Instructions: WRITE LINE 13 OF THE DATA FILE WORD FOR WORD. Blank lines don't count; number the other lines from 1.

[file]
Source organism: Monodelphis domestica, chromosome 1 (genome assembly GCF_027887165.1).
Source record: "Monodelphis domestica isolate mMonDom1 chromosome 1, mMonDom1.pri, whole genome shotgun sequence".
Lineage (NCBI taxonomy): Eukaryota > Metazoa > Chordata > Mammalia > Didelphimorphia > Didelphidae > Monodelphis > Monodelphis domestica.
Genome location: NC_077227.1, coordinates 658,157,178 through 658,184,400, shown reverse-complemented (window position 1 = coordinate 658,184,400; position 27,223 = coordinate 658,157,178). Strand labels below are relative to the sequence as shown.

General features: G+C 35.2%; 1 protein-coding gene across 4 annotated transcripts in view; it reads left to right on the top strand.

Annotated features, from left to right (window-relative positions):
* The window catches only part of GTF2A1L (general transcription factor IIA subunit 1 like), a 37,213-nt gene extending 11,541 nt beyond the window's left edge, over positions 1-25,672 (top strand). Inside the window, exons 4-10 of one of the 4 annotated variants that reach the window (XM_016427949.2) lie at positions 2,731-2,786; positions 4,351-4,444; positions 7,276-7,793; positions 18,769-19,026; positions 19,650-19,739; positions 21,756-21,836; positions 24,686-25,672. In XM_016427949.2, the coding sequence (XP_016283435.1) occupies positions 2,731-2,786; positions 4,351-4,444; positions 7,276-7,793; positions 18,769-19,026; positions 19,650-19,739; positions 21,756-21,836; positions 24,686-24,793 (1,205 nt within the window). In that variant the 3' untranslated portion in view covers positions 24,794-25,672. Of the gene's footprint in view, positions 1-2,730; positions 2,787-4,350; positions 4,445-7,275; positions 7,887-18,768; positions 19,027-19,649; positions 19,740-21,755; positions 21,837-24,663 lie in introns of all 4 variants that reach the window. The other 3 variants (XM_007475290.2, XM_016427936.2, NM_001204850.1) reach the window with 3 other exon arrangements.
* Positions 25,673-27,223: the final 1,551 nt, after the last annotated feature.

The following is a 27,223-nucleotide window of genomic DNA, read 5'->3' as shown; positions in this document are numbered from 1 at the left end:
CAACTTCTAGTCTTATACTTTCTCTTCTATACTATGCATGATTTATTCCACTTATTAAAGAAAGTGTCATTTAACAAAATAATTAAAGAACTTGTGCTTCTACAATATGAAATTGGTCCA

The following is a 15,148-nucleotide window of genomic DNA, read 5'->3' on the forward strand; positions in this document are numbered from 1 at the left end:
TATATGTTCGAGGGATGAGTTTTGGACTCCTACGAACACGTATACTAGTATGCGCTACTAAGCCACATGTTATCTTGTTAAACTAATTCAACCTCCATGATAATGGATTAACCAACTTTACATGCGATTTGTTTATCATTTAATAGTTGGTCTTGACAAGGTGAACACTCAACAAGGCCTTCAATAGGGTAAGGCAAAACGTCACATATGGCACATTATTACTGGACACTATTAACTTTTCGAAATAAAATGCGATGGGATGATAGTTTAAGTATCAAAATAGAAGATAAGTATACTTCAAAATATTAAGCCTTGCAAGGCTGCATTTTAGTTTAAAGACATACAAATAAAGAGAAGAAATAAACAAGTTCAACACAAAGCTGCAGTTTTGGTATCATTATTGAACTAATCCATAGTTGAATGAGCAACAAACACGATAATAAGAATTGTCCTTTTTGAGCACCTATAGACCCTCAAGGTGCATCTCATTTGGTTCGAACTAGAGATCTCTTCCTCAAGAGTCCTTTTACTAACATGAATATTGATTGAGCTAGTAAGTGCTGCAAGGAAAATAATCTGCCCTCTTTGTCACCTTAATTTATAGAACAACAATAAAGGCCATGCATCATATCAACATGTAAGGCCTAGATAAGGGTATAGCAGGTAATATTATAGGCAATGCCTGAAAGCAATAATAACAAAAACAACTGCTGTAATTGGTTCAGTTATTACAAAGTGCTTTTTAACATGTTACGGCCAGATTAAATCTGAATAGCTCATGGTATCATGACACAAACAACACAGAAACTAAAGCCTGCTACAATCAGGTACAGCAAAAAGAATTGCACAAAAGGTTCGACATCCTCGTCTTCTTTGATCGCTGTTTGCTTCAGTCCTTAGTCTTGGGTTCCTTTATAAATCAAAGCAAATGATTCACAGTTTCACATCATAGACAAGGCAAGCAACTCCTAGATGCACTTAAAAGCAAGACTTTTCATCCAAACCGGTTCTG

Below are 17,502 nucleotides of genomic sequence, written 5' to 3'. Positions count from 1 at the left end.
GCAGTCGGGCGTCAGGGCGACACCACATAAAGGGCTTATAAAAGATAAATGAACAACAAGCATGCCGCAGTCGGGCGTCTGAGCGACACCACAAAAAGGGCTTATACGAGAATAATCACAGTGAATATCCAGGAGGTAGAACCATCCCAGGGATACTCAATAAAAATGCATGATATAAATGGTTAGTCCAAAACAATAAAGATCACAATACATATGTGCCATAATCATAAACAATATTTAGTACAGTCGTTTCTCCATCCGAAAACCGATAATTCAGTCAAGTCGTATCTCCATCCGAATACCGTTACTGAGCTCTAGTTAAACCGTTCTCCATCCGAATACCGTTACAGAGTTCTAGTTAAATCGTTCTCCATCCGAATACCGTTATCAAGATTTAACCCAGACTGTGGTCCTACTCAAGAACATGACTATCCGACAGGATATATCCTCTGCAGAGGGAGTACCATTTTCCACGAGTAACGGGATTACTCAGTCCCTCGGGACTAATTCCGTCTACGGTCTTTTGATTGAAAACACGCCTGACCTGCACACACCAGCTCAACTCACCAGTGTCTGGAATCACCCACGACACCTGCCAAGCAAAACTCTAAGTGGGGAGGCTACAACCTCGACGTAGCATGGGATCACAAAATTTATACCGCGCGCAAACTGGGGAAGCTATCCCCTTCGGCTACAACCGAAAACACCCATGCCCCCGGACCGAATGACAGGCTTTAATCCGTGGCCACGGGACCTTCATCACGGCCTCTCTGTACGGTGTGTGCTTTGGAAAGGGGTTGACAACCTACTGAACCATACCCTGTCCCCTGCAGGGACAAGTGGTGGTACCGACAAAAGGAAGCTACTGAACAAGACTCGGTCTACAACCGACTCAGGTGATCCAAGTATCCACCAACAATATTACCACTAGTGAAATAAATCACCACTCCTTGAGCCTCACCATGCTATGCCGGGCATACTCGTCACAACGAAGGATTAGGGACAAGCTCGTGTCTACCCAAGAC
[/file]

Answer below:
Below are 17,502 nucleotides of genomic sequence, written 5' to 3'. Positions count from 1 at the left end.